Bookmark
              • Record: found
              • Abstract: found
              • Article: not found

              Consensus statement on continuous EEG in critically ill adults and children, part I: indications.

              Critical Care Continuous EEG (CCEEG) is a common procedure to monitor brain function in patients with altered mental status in intensive care units. There is significant variability in patient populations undergoing CCEEG and in technical specifications for CCEEG performance.
                Bookmark

                Author and article information

                Journal
                JAMA Neurol
                JAMA Neurol
                JAMA Neurol
                JAMA Neurology
                American Medical Association
                2168-6149
                2168-6157
                October 2020
                27 July 2020
                27 July 2020
                : 77
                : 10
                : 1-8
                Affiliations
                [1 ]Department of Neurology, Lausanne University Hospital, University of Lausanne, Lausanne, Switzerland
                [2 ]Sleep-Wake-Epilepsy-Center, Department of Neurology, Inselspital, Bern University Hospital and University of Bern, Bern, Switzerland
                [3 ]Clinic for Intensive Care Medicine, University Hospital Basel and University of Basel, Basel, Switzerland
                [4 ]Department of Neurology, University Hospital Basel and University of Basel, Basel, Switzerland
                [5 ]Department of Intensive Care Medicine, Lausanne University Hospital and University of Lausanne, Lausanne, Switzerland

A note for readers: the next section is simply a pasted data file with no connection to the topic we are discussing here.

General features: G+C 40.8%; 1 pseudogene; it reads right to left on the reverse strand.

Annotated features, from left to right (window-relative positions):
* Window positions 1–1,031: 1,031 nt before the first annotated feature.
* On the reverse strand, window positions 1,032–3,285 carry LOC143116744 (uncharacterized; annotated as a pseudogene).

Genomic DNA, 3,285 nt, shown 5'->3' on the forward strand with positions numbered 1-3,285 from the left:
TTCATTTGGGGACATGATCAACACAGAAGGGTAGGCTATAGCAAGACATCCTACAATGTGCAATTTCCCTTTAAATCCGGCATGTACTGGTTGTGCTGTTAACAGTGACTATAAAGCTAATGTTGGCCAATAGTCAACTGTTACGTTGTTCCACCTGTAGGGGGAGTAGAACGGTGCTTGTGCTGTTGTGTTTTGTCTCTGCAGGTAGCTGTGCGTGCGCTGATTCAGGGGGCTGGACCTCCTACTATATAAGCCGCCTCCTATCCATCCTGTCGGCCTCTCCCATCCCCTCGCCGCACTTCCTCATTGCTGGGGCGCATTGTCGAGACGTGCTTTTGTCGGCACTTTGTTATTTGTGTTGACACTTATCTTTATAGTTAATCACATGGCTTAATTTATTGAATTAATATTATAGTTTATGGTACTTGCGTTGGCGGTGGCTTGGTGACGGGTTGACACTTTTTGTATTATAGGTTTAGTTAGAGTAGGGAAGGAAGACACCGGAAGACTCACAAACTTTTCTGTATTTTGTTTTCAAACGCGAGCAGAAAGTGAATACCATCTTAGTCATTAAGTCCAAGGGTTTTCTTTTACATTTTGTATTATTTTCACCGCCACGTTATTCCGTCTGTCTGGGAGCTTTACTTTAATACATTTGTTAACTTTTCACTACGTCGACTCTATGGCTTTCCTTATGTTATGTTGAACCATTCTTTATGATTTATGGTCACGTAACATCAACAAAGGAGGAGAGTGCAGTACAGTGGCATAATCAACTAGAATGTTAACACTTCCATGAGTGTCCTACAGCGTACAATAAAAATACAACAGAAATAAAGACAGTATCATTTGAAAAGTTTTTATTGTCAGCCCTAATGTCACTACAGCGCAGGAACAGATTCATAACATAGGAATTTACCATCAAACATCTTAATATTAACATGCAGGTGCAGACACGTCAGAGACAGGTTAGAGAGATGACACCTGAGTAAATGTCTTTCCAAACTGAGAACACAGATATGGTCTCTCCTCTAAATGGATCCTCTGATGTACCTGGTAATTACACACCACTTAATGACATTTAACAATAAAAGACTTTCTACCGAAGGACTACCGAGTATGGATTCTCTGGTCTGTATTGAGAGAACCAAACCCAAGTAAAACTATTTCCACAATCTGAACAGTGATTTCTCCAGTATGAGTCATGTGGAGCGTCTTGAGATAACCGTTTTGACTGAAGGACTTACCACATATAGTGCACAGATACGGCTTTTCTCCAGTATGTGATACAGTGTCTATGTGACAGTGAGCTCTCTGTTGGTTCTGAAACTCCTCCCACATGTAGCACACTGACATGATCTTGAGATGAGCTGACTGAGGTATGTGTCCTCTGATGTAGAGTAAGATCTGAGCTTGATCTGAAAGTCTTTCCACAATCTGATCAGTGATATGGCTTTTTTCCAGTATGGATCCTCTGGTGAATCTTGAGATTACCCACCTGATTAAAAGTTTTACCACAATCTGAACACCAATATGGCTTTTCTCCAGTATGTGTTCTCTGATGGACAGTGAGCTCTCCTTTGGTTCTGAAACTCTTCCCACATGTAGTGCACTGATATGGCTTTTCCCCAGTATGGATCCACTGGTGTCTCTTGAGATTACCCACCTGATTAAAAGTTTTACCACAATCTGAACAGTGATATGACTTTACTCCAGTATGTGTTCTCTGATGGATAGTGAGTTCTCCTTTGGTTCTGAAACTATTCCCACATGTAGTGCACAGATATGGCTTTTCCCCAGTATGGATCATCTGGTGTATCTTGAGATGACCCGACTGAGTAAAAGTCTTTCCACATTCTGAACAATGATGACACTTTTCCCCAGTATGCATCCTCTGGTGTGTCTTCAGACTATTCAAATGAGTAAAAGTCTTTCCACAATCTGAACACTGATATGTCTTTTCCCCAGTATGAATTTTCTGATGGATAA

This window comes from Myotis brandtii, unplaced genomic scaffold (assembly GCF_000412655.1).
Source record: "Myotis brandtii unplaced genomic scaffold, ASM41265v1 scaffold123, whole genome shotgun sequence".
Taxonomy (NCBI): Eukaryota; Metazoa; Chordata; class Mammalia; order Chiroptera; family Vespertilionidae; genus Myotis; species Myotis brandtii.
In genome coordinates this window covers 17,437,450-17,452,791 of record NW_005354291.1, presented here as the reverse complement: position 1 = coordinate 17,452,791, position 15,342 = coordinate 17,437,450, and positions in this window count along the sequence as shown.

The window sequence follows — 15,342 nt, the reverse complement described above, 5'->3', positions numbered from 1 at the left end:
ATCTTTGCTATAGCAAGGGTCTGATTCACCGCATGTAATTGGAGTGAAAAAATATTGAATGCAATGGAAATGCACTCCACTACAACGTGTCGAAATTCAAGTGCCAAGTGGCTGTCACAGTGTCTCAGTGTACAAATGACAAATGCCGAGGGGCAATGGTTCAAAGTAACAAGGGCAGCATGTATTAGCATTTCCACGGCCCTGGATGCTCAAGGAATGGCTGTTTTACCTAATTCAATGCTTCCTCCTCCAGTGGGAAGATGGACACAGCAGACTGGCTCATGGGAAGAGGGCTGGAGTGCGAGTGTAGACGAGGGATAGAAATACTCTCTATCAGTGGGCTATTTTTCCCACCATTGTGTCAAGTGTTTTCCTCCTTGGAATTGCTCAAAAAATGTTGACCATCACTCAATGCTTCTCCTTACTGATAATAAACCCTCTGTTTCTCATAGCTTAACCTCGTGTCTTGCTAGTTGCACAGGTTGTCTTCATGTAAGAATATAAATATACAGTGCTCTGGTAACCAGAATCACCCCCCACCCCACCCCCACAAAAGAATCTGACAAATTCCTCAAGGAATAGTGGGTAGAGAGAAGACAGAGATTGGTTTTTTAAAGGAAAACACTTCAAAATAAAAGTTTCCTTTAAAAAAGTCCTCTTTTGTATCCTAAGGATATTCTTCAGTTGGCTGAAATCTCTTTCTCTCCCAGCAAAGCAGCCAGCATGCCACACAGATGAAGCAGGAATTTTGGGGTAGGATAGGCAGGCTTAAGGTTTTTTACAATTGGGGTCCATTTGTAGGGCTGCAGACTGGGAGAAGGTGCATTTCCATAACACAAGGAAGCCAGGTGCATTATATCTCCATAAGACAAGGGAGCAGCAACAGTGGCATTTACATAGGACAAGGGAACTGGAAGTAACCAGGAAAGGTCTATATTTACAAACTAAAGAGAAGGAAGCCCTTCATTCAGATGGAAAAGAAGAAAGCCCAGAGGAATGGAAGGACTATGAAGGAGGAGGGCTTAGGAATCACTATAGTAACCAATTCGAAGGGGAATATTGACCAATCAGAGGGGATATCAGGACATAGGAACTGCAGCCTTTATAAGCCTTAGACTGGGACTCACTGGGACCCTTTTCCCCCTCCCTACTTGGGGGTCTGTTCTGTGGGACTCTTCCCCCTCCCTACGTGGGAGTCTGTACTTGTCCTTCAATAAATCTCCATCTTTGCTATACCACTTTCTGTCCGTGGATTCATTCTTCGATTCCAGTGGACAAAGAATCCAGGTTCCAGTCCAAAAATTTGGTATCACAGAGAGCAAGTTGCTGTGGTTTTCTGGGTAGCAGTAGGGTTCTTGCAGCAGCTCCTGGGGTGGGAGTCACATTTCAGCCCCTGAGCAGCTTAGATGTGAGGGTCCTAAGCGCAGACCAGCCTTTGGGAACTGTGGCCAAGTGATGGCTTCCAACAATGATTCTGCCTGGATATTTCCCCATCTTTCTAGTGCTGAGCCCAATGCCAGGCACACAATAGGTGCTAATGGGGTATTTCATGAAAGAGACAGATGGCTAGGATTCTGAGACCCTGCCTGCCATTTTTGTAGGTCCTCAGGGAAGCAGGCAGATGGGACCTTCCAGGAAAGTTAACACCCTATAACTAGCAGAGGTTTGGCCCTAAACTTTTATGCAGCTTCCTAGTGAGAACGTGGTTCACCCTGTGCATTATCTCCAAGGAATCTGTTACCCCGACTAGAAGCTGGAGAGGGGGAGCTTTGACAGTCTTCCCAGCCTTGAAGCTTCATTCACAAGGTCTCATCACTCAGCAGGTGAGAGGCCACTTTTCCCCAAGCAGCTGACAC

[6 ]Clinical Trial Unit, Lausanne University Hospital and University of Lausanne, Lausanne, Switzerland
                [7 ]Department of Neurology, Hôpital du Valais, Sion, Switzerland
                Author notes
                Article Information
                Corresponding Author: Andrea O. Rossetti, MD, Service de Neurologie, CHUV-BH07, CH-1011 Lausanne, Switzerland ( andrea.rossetti@ 123456chuv.ch ).
                Accepted for Publication: April 9, 2020.
                Published Online: July 27, 2020. doi:10.1001/jamaneurol.2020.2264
                Open Access: This is an open access article distributed under the terms of the CC-BY License. © 2020 Rossetti AO et al. JAMA Neurology.
                Author Contributions: Dr Rossetti had full access to all of the data in the study and takes responsibility for the integrity of the data and the accuracy of the data analysis.
                Concept and design: Rossetti, Schindler, Rüegg, Alvarez.
                Acquisition, analysis, or interpretation of data: All authors.
                Drafting of the manuscript: Rossetti, Schindler.
                Critical revision of the manuscript for important intellectual content: All authors.
                Statistical analysis: Rossetti, Sutter, Novy.
                Obtained funding: Rossetti, Schindler, Sutter, Rüegg, Oddo.
                Administrative, technical, or material support: Schindler, Sutter, Rüegg, Zubler, Warpelin-Decrausaz.
                Supervision: Rossetti, Schindler, Rüegg.
                Other - patient recruitment: Zubler.